The left must embrace respect for human rights

(CNN Spanish) – “The left must embrace without knots absolute respect for human rights, separation of powers, respect for freedom of the press,” Chile’s president, Gabriel Borek, said in an interview with CNN en Español during the Summit of the Americas. held in Los Angeles.

During the conversation with Alejandra Ora, the 36-year-old president, who took office three months ago, referred to the situation in Cuba, Venezuela and Nicaragua, whose exclusion from the summit was the focus of discussion. .

“In this we must always act with an unrestrained defense of human rights, but also understand that the isolation that has been pushed towards these countries does not contribute to anything, but only ends up strengthening their internal position,” he said.

The need for a voice from Latin America

The summit is “opportunities to build trust that allow us to understand that beyond our ideological differences, when Latin America does not have unity, when we do not have a single voice in international discussions, we stop importing and others speak for us,” Borek said.

Borek said the region has practically spent a decade and a half debating Venezuela, Nicaragua, and even more than Cuba, and “has lost sight” of the importance of the issues that unite the two countries. He cited as an example the procurement of vaccines against COVID-19, which instead of being done cooperatively, was a competition for “who gets it first.”

“This is nonsense (…) I am in favor of respecting our differences, returning to speaking one language and leaving the adjective aside. There is a poet in my country, Vicente Huidobro, who used to say ‘Adjective when it does not give life, it kills.'” “It seems to me that Latin American politics have been full of adjectives lately,” he said.

The president referred to the situation of Venezuelan immigrants, explaining that they are working on a strategy and that he has spoken with other leaders in the region about addressing the crisis. He said of the situation that by May 2022 affected more than five million Venezuelan refugees and migrants in Latin America and the Caribbean and 6,13 million worldwide, according to figures from R4V, the inter-agency coordination platform for refugees and migrants from Venezuela.

“It is possible to prove a new kind of left”

Borek said when asked about comments made by some Venezuelans, for example about on social media, about leaving his country and ending up in another country where the government is in the hands of the left.

“I am from the left, I have been politically trained in social movements and mobilization, and I believe that the left should embrace without knots absolute respect for human rights, separation of powers, and respect for freedom of the press,” he added.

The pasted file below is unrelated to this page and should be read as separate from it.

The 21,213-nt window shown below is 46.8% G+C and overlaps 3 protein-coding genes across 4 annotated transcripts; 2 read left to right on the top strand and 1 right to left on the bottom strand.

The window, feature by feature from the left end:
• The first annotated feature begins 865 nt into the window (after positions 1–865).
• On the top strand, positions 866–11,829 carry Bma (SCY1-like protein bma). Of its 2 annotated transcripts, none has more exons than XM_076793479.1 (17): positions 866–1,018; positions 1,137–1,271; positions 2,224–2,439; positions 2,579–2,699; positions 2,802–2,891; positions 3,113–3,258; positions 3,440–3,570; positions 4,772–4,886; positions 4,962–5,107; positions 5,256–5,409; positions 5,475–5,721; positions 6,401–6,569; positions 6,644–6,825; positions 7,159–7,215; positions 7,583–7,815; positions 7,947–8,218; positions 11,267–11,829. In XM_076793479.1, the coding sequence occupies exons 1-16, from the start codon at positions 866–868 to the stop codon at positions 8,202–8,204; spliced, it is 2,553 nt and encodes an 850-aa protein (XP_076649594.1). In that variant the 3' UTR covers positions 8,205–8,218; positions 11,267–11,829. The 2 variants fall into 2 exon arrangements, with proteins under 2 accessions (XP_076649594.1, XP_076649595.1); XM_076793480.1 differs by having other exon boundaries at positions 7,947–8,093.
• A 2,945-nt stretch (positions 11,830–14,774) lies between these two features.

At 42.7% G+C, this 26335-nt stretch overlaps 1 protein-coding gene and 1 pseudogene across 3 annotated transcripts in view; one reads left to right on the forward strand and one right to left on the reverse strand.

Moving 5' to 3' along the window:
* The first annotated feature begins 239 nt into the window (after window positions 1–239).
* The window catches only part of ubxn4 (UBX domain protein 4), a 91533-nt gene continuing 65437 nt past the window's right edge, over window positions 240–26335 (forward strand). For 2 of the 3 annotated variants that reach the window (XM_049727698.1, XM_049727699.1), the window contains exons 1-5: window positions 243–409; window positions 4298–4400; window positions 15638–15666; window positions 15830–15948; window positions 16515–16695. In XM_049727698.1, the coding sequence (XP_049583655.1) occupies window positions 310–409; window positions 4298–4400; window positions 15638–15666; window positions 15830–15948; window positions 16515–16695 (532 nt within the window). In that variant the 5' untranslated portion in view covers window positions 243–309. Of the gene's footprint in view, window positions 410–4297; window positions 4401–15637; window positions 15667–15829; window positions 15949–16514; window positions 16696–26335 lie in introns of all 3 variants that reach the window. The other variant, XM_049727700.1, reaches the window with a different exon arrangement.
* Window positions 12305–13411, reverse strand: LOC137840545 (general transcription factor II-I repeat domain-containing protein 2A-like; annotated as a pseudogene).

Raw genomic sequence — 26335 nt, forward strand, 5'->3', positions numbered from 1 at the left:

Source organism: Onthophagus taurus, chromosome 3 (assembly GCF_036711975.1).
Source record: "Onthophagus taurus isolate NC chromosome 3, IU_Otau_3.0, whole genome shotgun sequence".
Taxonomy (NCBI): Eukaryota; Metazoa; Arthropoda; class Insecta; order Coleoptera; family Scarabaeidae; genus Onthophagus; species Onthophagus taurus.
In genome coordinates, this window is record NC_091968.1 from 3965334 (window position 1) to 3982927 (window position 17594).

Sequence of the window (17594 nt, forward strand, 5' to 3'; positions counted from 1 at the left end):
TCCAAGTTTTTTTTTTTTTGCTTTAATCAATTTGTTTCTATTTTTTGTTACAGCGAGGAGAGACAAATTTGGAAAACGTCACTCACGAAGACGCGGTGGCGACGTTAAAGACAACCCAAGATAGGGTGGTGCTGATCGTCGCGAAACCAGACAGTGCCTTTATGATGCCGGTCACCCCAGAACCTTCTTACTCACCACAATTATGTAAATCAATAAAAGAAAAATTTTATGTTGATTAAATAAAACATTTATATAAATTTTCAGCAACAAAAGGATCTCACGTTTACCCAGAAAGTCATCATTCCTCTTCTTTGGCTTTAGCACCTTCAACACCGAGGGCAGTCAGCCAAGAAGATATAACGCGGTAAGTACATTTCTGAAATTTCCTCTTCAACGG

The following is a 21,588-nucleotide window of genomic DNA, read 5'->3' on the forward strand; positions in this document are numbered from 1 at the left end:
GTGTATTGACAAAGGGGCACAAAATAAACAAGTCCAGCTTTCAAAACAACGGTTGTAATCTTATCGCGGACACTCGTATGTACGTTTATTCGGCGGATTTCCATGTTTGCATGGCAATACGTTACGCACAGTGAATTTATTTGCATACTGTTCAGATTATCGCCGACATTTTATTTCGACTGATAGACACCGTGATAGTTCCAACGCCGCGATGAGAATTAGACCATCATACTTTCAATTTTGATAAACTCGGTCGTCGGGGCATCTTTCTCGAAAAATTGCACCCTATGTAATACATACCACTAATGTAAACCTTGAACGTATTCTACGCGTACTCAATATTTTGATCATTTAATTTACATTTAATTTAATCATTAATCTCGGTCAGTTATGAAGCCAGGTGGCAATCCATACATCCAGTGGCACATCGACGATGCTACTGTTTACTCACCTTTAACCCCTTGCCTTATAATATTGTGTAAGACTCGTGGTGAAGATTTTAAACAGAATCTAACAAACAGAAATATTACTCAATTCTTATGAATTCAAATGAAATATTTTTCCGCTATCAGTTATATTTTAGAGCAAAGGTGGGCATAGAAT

For Borek, who defines himself as an “egalitarian socialist”, the “very deep” differences with the right in Chile and Latin America are related to the role the state should play, the integration of the peoples of the region and the vision of history

When asked what would have changed in Hugo Chávez’s socialist model, Borek stated that it would be “arrogant” on his part to “make a firm historical judgment on such complex processes”. “But what I do know is that I must listen to and respect those who think differently from me, and also try to learn from them, not simply seek to invalidate or isolate them,” he said.

For Borek, youth gives ‘daring’ but not ‘virtue’ In itself

Borek became the youngest president in Latin America. What gives young people? He replied, “I’m throwing.” I believe, he said, that “the youth allows us to maintain a dose of unease with authority, and allows us to continue the rebellion.” But with one caveat: “I also claim that there is no virtue In itself In youth and that what interests me is intergenerational dialogue, learning from the experience of those who have gone before us and saying that this is not a battle of old against young, young against old, but rather of shared learning.

Borek believes that at the end of his government they will assess whether they can improve the quality of life and mention the tax reform they are working on, which, he says, aims to improve income distribution and access to rights such as health, education, housing and pensions.

In his first public account since taking office, Borek announced last week that tax reform would be introduced in June and that he would raise taxes on high income and mining taxes. Pension reform, an issue that has also sparked controversy, will be brought up in August.

Chilean President presented the roadmap for the coming months 1:29

In an interview with CNN, Borek also highlighted the process of the Constituent Assembly working on a new Magna Carta that would be put to a referendum. “Chile went through a very big social crisis in 2019, we had protests that attacked the very essence of our country and in the most difficult moment of the social crisis we chose more democracy and this is the foundational process and this is something I am very proud of,” he says.

It also stresses the need to “embrace” diversity in the country and look towards the region. “For too long we have been looking away from our own. I want to claim that it is our diversity and Latino blood that will move us forward. And unfettered respect for human rights. I think it is very important to emphasize that time and time again, no matter what color of government you are violating, we have to We raise our voices.”

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